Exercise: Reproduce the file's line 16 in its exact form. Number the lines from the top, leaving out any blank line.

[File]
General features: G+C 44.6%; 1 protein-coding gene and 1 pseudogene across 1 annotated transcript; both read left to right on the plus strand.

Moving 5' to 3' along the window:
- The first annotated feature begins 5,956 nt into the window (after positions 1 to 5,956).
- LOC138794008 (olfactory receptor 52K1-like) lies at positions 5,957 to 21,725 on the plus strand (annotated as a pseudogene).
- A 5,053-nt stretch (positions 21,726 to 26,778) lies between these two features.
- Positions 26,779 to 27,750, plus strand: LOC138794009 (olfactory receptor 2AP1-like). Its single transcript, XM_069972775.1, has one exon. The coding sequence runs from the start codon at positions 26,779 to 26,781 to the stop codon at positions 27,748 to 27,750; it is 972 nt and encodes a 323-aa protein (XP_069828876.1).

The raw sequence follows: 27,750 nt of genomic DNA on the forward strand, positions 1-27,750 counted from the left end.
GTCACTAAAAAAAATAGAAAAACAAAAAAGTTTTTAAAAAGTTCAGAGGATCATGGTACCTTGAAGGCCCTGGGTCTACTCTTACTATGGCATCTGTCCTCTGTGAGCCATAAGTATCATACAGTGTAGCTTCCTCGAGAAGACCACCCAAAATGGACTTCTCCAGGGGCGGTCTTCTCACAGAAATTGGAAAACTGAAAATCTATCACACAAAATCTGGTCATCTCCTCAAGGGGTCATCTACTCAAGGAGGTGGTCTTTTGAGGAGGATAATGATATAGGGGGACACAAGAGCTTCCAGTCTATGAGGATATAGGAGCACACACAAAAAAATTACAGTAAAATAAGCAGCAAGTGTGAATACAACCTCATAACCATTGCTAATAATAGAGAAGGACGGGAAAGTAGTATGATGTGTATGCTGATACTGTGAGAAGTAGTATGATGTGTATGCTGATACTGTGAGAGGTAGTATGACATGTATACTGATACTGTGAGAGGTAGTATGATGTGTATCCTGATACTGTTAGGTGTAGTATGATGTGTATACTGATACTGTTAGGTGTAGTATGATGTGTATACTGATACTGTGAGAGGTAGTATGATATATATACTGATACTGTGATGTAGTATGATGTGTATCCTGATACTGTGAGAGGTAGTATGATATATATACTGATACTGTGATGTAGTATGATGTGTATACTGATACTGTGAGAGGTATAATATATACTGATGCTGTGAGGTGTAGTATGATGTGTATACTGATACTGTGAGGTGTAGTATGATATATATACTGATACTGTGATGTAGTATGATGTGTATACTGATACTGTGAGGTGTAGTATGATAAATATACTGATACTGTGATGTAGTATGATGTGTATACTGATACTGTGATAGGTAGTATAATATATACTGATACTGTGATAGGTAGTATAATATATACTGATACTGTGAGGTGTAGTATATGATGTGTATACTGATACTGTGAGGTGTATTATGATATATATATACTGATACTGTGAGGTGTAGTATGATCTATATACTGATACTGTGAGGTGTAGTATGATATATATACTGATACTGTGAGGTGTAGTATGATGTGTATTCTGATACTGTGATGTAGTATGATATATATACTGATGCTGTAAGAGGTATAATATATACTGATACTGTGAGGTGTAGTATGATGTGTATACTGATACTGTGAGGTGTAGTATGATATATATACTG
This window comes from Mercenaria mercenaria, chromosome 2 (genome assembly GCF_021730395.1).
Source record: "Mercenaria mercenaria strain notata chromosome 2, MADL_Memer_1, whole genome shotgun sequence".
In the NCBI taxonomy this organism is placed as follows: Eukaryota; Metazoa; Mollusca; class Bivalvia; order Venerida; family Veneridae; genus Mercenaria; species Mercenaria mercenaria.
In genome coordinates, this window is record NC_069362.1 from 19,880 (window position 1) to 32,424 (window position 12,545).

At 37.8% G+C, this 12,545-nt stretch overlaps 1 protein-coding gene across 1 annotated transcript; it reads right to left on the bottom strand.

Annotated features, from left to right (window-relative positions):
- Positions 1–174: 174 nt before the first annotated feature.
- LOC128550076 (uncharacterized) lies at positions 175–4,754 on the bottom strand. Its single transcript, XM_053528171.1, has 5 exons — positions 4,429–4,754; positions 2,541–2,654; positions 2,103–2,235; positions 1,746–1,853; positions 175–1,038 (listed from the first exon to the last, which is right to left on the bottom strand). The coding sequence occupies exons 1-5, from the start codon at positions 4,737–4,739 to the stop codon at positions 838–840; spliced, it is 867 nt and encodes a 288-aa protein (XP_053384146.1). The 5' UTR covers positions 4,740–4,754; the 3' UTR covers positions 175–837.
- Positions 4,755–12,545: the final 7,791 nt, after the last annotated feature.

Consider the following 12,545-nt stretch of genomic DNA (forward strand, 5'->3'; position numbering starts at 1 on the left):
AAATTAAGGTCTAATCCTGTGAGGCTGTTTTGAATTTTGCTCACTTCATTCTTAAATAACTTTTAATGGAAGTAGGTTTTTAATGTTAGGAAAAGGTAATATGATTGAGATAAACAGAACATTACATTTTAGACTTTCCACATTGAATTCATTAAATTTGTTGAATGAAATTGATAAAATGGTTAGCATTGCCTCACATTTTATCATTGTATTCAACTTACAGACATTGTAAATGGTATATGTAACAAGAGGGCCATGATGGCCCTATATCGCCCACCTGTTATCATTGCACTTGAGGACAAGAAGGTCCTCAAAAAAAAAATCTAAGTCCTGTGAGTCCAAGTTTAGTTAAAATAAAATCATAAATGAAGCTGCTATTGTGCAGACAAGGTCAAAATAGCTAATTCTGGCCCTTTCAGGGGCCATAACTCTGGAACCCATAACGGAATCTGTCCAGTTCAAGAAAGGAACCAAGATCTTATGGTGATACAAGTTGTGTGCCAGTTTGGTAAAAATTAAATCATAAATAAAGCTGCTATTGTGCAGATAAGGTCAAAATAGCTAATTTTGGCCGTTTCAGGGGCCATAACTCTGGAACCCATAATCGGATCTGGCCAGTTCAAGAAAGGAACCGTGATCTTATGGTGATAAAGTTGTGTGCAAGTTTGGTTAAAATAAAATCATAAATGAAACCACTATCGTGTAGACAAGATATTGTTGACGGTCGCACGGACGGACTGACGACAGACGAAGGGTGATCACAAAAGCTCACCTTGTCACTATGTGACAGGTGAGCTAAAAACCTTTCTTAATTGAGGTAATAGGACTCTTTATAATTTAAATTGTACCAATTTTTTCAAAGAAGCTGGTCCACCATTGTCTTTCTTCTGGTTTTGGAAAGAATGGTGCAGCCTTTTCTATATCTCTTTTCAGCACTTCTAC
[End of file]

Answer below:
- LOC128550076 (uncharacterized) lies at positions 175–4,754 on the bottom strand. Its single transcript, XM_053528171.1, has 5 exons — positions 4,429–4,754; positions 2,541–2,654; positions 2,103–2,235; positions 1,746–1,853; positions 175–1,038 (listed from the first exon to the last, which is right to left on the bottom strand). The coding sequence occupies exons 1-5, from the start codon at positions 4,737–4,739 to the stop codon at positions 838–840; spliced, it is 867 nt and encodes a 288-aa protein (XP_053384146.1). The 5' UTR covers positions 4,740–4,754; the 3' UTR covers positions 175–837.